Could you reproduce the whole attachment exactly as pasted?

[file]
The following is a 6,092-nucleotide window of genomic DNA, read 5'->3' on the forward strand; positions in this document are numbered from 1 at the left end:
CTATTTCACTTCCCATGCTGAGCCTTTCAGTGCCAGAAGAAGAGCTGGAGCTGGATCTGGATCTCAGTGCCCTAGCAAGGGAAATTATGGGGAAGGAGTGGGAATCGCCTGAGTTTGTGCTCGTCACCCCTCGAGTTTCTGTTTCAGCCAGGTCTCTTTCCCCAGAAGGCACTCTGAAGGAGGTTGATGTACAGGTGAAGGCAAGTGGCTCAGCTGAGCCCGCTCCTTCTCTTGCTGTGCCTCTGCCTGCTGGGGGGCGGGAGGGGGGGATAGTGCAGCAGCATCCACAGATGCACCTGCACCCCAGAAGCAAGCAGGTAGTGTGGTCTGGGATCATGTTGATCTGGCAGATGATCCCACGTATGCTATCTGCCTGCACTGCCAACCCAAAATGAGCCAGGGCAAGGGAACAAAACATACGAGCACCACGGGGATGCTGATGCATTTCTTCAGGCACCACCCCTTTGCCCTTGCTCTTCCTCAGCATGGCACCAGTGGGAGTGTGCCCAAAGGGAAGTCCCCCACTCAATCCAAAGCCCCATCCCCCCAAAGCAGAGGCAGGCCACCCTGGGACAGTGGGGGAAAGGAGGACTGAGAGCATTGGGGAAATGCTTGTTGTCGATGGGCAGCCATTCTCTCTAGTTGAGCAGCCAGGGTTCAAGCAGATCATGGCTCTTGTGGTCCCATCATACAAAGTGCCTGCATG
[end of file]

The following is a 6,092-nucleotide window of genomic DNA, read 5'->3' on the forward strand; positions in this document are numbered from 1 at the left end:
CTATTTCACTTCCCATGCTGAGCCTTTCAGTGCCAGAAGAAGAGCTGGAGCTGGATCTGGATCTCAGTGCCCTAGCAAGGGAAATTATGGGGAAGGAGTGGGAATCGCCTGAGTTTGTGCTCGTCACCCCTCGAGTTTCTGTTTCAGCCAGGTCTCTTTCCCCAGAAGGCACTCTGAAGGAGGTTGATGTACAGGTGAAGGCAAGTGGCTCAGCTGAGCCCGCTCCTTCTCTTGCTGTGCCTCTGCCTGCTGGGGGGCGGGAGGGGGGGATAGTGCAGCAGCATCCACAGATGCACCTGCACCCCAGAAGCAAGCAGGTAGTGTGGTCTGGGATCATGTTGATCTGGCAGATGATCCCACGTATGCTATCTGCCTGCACTGCCAACCCAAAATGAGCCAGGGCAAGGGAACAAAACATACGAGCACCACGGGGATGCTGATGCATTTCTTCAGGCACCACCCCTTTGCCCTTGCTCTTCCTCAGCATGGCACCAGTGGGAGTGTGCCCAAAGGGAAGTCCCCCACTCAATCCAAAGCCCCATCCCCCCAAAGCAGAGGCAGGCCACCCTGGGACAGTGGGGGAAAGGAGGACTGAGAGCATTGGGGAAATGCTTGTTGTCGATGGGCAGCCATTCTCTCTAGTTGAGCAGCCAGGGTTCAAGCAGATCATGGCTCTTGTGGTCCCATCATACAAAGTGCCTGCATG